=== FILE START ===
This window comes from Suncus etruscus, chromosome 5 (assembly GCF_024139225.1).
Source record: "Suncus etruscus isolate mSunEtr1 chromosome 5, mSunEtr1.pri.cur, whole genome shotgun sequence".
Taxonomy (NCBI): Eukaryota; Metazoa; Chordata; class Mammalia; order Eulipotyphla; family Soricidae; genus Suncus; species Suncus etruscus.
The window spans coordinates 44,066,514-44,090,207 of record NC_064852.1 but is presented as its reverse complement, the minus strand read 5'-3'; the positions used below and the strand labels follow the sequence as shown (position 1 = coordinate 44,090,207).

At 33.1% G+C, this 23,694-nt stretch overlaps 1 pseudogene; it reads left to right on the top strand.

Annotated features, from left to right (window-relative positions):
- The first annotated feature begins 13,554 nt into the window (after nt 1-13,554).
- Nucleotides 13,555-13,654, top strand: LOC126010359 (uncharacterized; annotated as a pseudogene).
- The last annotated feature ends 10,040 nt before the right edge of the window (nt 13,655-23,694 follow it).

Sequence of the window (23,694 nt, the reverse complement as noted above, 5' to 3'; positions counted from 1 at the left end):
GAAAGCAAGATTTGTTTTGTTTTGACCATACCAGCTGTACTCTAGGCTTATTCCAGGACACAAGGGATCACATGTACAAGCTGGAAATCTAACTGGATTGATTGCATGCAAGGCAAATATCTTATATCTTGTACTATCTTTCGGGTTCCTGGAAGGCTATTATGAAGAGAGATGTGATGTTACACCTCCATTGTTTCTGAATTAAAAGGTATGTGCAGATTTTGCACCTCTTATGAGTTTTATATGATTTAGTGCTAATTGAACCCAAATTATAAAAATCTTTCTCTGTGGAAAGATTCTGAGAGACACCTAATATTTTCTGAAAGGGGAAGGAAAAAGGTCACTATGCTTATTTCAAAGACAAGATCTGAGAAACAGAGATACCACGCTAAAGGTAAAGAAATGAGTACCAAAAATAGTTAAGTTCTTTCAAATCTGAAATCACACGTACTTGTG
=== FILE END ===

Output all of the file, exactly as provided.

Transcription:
This window comes from Suncus etruscus, chromosome 5 (assembly GCF_024139225.1).
Source record: "Suncus etruscus isolate mSunEtr1 chromosome 5, mSunEtr1.pri.cur, whole genome shotgun sequence".
Taxonomy (NCBI): Eukaryota; Metazoa; Chordata; class Mammalia; order Eulipotyphla; family Soricidae; genus Suncus; species Suncus etruscus.
The window spans coordinates 44,066,514-44,090,207 of record NC_064852.1 but is presented as its reverse complement, the minus strand read 5'-3'; the positions used below and the strand labels follow the sequence as shown (position 1 = coordinate 44,090,207).

At 33.1% G+C, this 23,694-nt stretch overlaps 1 pseudogene; it reads left to right on the top strand.

Annotated features, from left to right (window-relative positions):
- The first annotated feature begins 13,554 nt into the window (after nt 1-13,554).
- Nucleotides 13,555-13,654, top strand: LOC126010359 (uncharacterized; annotated as a pseudogene).
- The last annotated feature ends 10,040 nt before the right edge of the window (nt 13,655-23,694 follow it).

Sequence of the window (23,694 nt, the reverse complement as noted above, 5' to 3'; positions counted from 1 at the left end):
GAAAGCAAGATTTGTTTTGTTTTGACCATACCAGCTGTACTCTAGGCTTATTCCAGGACACAAGGGATCACATGTACAAGCTGGAAATCTAACTGGATTGATTGCATGCAAGGCAAATATCTTATATCTTGTACTATCTTTCGGGTTCCTGGAAGGCTATTATGAAGAGAGATGTGATGTTACACCTCCATTGTTTCTGAATTAAAAGGTATGTGCAGATTTTGCACCTCTTATGAGTTTTATATGATTTAGTGCTAATTGAACCCAAATTATAAAAATCTTTCTCTGTGGAAAGATTCTGAGAGACACCTAATATTTTCTGAAAGGGGAAGGAAAAAGGTCACTATGCTTATTTCAAAGACAAGATCTGAGAAACAGAGATACCACGCTAAAGGTAAAGAAATGAGTACCAAAAATAGTTAAGTTCTTTCAAATCTGAAATCACACGTACTTGTG